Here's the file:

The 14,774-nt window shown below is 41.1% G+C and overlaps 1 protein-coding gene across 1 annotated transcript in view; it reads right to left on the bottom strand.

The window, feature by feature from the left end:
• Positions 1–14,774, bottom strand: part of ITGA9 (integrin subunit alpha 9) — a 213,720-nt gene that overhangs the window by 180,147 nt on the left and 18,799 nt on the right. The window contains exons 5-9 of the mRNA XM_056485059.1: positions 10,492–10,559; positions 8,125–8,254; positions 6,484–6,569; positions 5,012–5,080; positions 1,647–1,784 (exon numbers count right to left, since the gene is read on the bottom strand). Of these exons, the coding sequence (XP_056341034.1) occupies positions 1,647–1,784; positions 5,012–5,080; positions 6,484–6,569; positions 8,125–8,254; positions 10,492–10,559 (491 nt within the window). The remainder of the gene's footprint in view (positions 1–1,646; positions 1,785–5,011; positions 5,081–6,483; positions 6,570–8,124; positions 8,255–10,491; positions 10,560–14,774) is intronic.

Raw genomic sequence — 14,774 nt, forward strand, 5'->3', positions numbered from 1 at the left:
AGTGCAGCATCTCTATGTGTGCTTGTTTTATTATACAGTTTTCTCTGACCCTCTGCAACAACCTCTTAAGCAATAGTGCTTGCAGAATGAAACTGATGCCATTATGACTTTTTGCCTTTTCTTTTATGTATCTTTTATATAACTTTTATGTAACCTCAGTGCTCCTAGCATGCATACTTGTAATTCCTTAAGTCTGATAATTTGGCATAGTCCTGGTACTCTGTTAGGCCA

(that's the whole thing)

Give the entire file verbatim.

The 14,774-nt window shown below is 41.1% G+C and overlaps 1 protein-coding gene across 1 annotated transcript in view; it reads right to left on the bottom strand.

The window, feature by feature from the left end:
• Positions 1–14,774, bottom strand: part of ITGA9 (integrin subunit alpha 9) — a 213,720-nt gene that overhangs the window by 180,147 nt on the left and 18,799 nt on the right. The window contains exons 5-9 of the mRNA XM_056485059.1: positions 10,492–10,559; positions 8,125–8,254; positions 6,484–6,569; positions 5,012–5,080; positions 1,647–1,784 (exon numbers count right to left, since the gene is read on the bottom strand). Of these exons, the coding sequence (XP_056341034.1) occupies positions 1,647–1,784; positions 5,012–5,080; positions 6,484–6,569; positions 8,125–8,254; positions 10,492–10,559 (491 nt within the window). The remainder of the gene's footprint in view (positions 1–1,646; positions 1,785–5,011; positions 5,081–6,483; positions 6,570–8,124; positions 8,255–10,491; positions 10,560–14,774) is intronic.

Raw genomic sequence — 14,774 nt, forward strand, 5'->3', positions numbered from 1 at the left:
AGTGCAGCATCTCTATGTGTGCTTGTTTTATTATACAGTTTTCTCTGACCCTCTGCAACAACCTCTTAAGCAATAGTGCTTGCAGAATGAAACTGATGCCATTATGACTTTTTGCCTTTTCTTTTATGTATCTTTTATATAACTTTTATGTAACCTCAGTGCTCCTAGCATGCATACTTGTAATTCCTTAAGTCTGATAATTTGGCATAGTCCTGGTACTCTGTTAGGCCA